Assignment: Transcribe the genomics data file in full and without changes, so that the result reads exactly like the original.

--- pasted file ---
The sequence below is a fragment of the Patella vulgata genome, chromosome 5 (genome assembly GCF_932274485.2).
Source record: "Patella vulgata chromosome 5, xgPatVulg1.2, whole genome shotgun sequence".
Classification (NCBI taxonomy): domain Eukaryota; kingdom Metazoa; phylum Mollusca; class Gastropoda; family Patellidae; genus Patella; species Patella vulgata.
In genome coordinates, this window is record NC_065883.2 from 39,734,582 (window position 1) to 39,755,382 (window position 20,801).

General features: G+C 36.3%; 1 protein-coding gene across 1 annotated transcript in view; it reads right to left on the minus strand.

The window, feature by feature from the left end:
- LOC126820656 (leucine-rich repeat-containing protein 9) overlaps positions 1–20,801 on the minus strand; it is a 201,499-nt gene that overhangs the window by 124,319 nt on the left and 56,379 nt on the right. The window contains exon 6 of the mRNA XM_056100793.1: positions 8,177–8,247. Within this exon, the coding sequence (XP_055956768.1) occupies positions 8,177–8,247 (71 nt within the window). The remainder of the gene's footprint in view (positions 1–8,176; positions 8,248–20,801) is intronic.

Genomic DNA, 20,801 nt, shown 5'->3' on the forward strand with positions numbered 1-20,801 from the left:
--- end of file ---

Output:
The sequence below is a fragment of the Patella vulgata genome, chromosome 5 (genome assembly GCF_932274485.2).
Source record: "Patella vulgata chromosome 5, xgPatVulg1.2, whole genome shotgun sequence".
Classification (NCBI taxonomy): domain Eukaryota; kingdom Metazoa; phylum Mollusca; class Gastropoda; family Patellidae; genus Patella; species Patella vulgata.
In genome coordinates, this window is record NC_065883.2 from 39,734,582 (window position 1) to 39,755,382 (window position 20,801).

General features: G+C 36.3%; 1 protein-coding gene across 1 annotated transcript in view; it reads right to left on the minus strand.

The window, feature by feature from the left end:
- LOC126820656 (leucine-rich repeat-containing protein 9) overlaps positions 1–20,801 on the minus strand; it is a 201,499-nt gene that overhangs the window by 124,319 nt on the left and 56,379 nt on the right. The window contains exon 6 of the mRNA XM_056100793.1: positions 8,177–8,247. Within this exon, the coding sequence (XP_055956768.1) occupies positions 8,177–8,247 (71 nt within the window). The remainder of the gene's footprint in view (positions 1–8,176; positions 8,248–20,801) is intronic.

Genomic DNA, 20,801 nt, shown 5'->3' on the forward strand with positions numbered 1-20,801 from the left: